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From Middle English illuminaten, borrowed from Latin illūminātum, supine of illūminō (lighten, light up, show off), from in + lūminō (light up), from lūmen (light). Cognate with Old English lȳman (to glow, shine). More at leam.


  • IPA(key): /ɪˈl(j)umɪneɪt/, /ɪˈl(j)uməneɪt/ (verb)
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  • IPA(key): /ɪˈl(j)umɪnət/ (noun, adjective)
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illuminate (third-person singular simple present illuminates, present participle illuminating, simple past and past participle illuminated)

  1. (transitive) To shine light on something.
    • 1886 October – 1887 January, H[enry] Rider Haggard, She: A History of Adventure, London: Longmans, Green, and Co., published 1887, →OCLC:
      Nero illuminated his gardens with live Christians soaked in tar, and we were now treated to a similar spectacle, probably for the first time since his day, only happily our lamps were not living ones.
    • 2006, Michael Grecco, Lighting and the Dramatic Portrait, Amphoto Books, →ISBN, page 40:
      A light that is one foot away from the subject's face will completely illuminate the face, but leave the rest of the body softer and darker.
  2. (transitive) To decorate something with lights.
  3. (transitive, figurative) To clarify or make something understandable.
  4. (transitive) To decorate the page of a manuscript book with ornamental designs.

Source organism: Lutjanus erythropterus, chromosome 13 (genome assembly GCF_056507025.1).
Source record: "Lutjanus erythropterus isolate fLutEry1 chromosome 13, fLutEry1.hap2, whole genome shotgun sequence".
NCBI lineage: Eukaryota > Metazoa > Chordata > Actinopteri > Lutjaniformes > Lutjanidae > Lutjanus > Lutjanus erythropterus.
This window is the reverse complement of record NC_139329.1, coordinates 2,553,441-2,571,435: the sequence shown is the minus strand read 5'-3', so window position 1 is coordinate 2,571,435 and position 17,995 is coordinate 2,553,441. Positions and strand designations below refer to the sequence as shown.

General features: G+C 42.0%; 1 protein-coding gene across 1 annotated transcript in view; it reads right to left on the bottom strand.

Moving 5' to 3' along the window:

5. (transitive, figurative) To make spectacular.
    • 2012 June 2, Phil McNulty, “England 1-0 Belgium”, in BBC Sport[1]:
      Hodgson's approach may not illuminate proceedings in Poland and Ukraine but early evidence suggests they will be tough to break down.
  6. (intransitive) To glow; to light up.
    • 1994, Sylvia Carlson, Verne Carlson, Professional Cameraman's Handbook, →ISBN, page 494:
      Red diode in button illuminates when camera runs at speed set in five-digit speed selector.
    • 2011/2012, "Spectrum", written by Florence Welch and Paul Epworth, performed by Florence and the Machine, released on the album Ceremonials (2011):
      Say my name / and every color illuminates. / We are shining / []
  7. (intransitive) To be exposed to light.
  8. (transitive, military) To direct a radar beam toward.


Derived terms[edit]

Related terms[edit]


The translations below need to be checked and inserted above into the appropriate translation tables. See instructions at Wiktionary:Entry layout § Translations.


illuminate (plural illuminates)

  1. Someone thought to have an unusual degree of enlightenment.


illuminate (comparative more illuminate, superlative most illuminate)

  1. (obsolete) enlightened
    • February 28 1630, Joseph Hall, The Hypocrite
      do ye see an illuminate elder of the anabaptists rapt in divine ecstasies?




  1. past participle of illuminar



illuminate f pl

  1. feminine plural of illuminato



  1. inflection of illuminare:
    1. second-person plural present indicative
    2. second-person plural imperative
    3. feminine plural past participle





  1. vocative masculine singular of illūminātus


  • illuminate”, in Charlton T. Lewis and Charles Short (1879) A Latin Dictionary, Oxford: Clarendon Press
  • illuminate in Gaffiot, Félix (1934) Dictionnaire illustré latin-français, Hachette